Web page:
Eventually, Rainbow catches up with Daring, whose leg has miraculously healed for some reason. I guess she hid behind cover for a few minutes.

But before Rainbow can actually meet up with Daring, she starts to get a bit star struck. But it ends when Daring tackles her.

It’s at this point Rainbow becomes Daring’s annoying sidekick. So she’s Short Round, essentially. Or that annoying whiny girl from the same film. The one who was supposed to be a love interest for some baffling reason… Willie!

Anyway, it’s at this point we reveal the third problem with turning Daring Do into a real character. As Daring Do explains why she works alone!

My work always involves secrets. And since you never know who you can trust, it’s best never to trust anypony.

Except for the millions of ponies for whom you document every adventure you’ve ever been on.

When you publish your secrets, they’re not secrets! You twat!

Nonetheless, Rainbow tags along, and when they finally catch up with the bad guys, Daring dons a disguise and tries to buy the artifact back from them.

Then, Ahuizotl the Ahuizotl shows up!

He pulls a bunch of cats out from hammerspace, triggering yet another epic fight scene.

Then, Rainbow, like an idiot, reveals her position and is nabbed by Ahuizotl, which distracts Daring long enough to cause this to happen:

Dammit, Rainbow!

So as Daring is carried off, Rainbow stays to mope in self-pity.

Then the other five catch up, and Rainbow decides to leave. Then Twilight offers this gem:

There’s more going on here than meets the eye. In every Daring Do book there always is!

THIS ISN’T A BOOK YOU DUMB SHIT!

Anyway, after a quick pep talk, Rainbow changes her mind, and they go in.

Meanwhile, Daring’s caught in an over-elaborate unsupervised death trap.

Hey, Ahuizotl! Here’s an idea: Stab her! Evil villains, never big fans of efficiency.

But just as she’s about to escape, then sink into the piranha-infested waters with four heavy weights tied to her hooves, Rainbow Dash swoops in and saves her.

Then the other five confront Ahuizotl, just as he’s beginning the evil magical ceremony that’ll do evil stuff.

Rainbow and Daring arrive to dismantle the ceremonial tower, while the others provide a distraction.

They remove the final ring, the temple collapses for some reason, and victory is theirs.

So that’s the story, and yeah, it’s pretty stupid. It feels more like a shitty fan story, rather than a well-thought-out, professionally made script.

Where have I said that before? Oh, right! It feels like a season three episode!

Goddamnit, I didn’t think they’d start backsliding so soon! And the worst thing is, with only a minor change, it could’ve been brilliant.

Cut down the opening a bit, and have them arrive at Yearling’s cottage with her explaining she just has a bad case of writer’s block, but she recently bought a magic pen that should help her out.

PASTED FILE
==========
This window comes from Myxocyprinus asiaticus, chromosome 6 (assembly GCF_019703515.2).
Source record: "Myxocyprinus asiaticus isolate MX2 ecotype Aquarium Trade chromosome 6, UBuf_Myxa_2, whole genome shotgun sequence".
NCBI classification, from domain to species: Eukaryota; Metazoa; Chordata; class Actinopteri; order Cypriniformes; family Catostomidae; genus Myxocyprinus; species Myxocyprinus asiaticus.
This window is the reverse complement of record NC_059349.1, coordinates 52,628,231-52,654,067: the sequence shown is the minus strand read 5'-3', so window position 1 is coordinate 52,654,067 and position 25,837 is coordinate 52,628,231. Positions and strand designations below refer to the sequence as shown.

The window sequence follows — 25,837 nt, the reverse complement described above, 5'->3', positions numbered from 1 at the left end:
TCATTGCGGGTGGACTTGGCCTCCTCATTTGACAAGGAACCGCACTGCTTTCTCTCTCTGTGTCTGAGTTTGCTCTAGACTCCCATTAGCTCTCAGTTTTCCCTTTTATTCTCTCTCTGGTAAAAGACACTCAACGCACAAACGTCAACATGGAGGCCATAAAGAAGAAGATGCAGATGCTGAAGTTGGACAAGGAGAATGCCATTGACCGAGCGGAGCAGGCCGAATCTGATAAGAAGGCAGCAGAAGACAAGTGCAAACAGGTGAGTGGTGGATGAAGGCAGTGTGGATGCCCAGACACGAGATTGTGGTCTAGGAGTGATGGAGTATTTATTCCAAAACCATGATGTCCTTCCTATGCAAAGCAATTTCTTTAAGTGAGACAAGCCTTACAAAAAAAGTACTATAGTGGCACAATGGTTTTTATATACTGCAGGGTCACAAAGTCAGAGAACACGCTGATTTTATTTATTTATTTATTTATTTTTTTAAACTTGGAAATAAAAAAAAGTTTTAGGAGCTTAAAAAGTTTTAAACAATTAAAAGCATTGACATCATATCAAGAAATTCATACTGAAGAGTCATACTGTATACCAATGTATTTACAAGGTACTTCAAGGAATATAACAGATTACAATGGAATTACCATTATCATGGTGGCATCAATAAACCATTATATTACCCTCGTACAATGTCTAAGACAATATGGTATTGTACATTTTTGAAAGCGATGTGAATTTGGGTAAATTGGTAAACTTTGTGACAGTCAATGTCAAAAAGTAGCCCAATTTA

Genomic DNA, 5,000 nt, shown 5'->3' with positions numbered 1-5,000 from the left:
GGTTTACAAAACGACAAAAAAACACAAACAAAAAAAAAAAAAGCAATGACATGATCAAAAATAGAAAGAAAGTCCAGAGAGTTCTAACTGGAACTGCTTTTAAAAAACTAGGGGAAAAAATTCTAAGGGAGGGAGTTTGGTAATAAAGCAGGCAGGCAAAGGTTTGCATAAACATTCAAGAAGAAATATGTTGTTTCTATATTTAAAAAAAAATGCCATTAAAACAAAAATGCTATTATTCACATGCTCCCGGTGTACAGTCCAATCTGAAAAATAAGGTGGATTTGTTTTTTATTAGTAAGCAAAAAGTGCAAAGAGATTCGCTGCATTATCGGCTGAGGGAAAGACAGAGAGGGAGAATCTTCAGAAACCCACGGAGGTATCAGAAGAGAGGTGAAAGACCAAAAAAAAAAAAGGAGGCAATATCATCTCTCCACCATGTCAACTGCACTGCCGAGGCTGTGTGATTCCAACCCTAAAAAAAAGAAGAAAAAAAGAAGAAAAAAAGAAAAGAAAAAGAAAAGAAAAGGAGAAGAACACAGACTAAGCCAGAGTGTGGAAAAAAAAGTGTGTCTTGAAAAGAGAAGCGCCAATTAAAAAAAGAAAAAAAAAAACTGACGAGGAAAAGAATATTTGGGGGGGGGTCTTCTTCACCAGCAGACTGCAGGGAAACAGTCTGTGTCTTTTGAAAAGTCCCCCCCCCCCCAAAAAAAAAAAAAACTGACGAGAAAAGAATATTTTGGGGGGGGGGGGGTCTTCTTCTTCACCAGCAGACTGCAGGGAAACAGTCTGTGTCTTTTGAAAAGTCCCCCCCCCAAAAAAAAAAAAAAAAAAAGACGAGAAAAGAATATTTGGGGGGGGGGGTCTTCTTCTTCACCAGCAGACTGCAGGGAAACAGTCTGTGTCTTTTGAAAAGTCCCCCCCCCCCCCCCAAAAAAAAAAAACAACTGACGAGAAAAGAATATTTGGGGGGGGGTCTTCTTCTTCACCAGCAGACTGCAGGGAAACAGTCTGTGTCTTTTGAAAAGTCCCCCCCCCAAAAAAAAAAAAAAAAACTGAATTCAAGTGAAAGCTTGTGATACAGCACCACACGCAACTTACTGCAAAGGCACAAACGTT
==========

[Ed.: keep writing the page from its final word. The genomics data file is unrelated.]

Then she steps into the kitchen to get some tea, and the pen sucks the six ponies into the book.

The entire episode would be about our heroes trying to help Daring save the day, because a happy ending is their only way out. A few scenes would briefly cut to Yearling, first realizing what happened to her guests, then trying to write them out of tight situations, while the pen forces her to keep everything logical. It would be a great meta-story about how difficult writing actually is! How to keep the characters you want where you want them, while keeping them in-character, and getting the ending you want.

Writing ain’t easy, people!

It would’ve also been great because we’d then get a scene with Twilight going: “I recognize that pen! It transported us into the book!” Then cut to Yearling, lifting the pen off the page, going: “What? Did I? … Oh… horseapples!”

One could even include Spike, who’s mysteriously absent in this episode, as Yearling’s assistant during these proceedings. He could even write a passage, including himself in the narrative, as a way of communicating with the ponies. His self-insert would obviously be a glorified version of himself, but we’d then get a scene with Spike attempting to write line explaining Rarity’s attraction for him, only for the pen to levitate out of his claw, and erase what he wrote. Then we cut to Rarity looking deadpan, obviously unaffected by Spike’s attempts.

It could’ve been a great episode, instead, it was sh-… actually, it wasn’t bad.

The truth is, it was enjoyable, and I didn’t cringe at any stage, which has to be worth a few points.

All in all, I’d classify this episode as mediocre at best. I didn’t hate it, but I didn’t like it either. Yes, there was the wasted potential and plot holes, but they’re not significant enough to completely ruin my enjoyment.

So, let’s just all agree at this moment to forget this episode. Not because we want to, but because at some stage, we will anyway. Might as well get started on that.

What were we talking about again?

Oh, right! The episode! And one last thing!

She is Short Round! I was joking!